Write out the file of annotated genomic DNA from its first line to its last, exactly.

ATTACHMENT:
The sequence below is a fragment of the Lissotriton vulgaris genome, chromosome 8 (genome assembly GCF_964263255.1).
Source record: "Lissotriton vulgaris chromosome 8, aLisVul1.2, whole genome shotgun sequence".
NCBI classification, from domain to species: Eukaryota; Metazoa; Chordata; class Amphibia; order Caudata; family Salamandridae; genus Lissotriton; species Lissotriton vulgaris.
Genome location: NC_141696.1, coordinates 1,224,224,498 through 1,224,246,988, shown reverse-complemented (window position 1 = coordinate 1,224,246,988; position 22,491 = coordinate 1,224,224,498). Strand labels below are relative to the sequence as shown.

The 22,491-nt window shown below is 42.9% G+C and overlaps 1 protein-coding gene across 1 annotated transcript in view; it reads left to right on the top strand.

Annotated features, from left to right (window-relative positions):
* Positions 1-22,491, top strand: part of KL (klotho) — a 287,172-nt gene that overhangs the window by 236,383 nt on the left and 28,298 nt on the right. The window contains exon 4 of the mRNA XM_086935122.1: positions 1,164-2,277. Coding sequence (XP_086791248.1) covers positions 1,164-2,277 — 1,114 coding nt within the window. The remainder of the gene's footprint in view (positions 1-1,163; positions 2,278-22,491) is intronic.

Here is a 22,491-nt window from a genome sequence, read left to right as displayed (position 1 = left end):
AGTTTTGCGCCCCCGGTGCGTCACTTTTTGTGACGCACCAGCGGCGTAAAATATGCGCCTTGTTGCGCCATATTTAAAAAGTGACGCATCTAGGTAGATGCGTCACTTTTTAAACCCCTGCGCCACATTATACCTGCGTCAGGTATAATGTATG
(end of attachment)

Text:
The sequence below is a fragment of the Lissotriton vulgaris genome, chromosome 8 (genome assembly GCF_964263255.1).
Source record: "Lissotriton vulgaris chromosome 8, aLisVul1.2, whole genome shotgun sequence".
NCBI classification, from domain to species: Eukaryota; Metazoa; Chordata; class Amphibia; order Caudata; family Salamandridae; genus Lissotriton; species Lissotriton vulgaris.
Genome location: NC_141696.1, coordinates 1,224,224,498 through 1,224,246,988, shown reverse-complemented (window position 1 = coordinate 1,224,246,988; position 22,491 = coordinate 1,224,224,498). Strand labels below are relative to the sequence as shown.

The 22,491-nt window shown below is 42.9% G+C and overlaps 1 protein-coding gene across 1 annotated transcript in view; it reads left to right on the top strand.

Annotated features, from left to right (window-relative positions):
* Positions 1-22,491, top strand: part of KL (klotho) — a 287,172-nt gene that overhangs the window by 236,383 nt on the left and 28,298 nt on the right. The window contains exon 4 of the mRNA XM_086935122.1: positions 1,164-2,277. Coding sequence (XP_086791248.1) covers positions 1,164-2,277 — 1,114 coding nt within the window. The remainder of the gene's footprint in view (positions 1-1,163; positions 2,278-22,491) is intronic.

Here is a 22,491-nt window from a genome sequence, read left to right as displayed (position 1 = left end):
AGTTTTGCGCCCCCGGTGCGTCACTTTTTGTGACGCACCAGCGGCGTAAAATATGCGCCTTGTTGCGCCATATTTAAAAAGTGACGCATCTAGGTAGATGCGTCACTTTTTAAACCCCTGCGCCACATTATACCTGCGTCAGGTATAATGTATG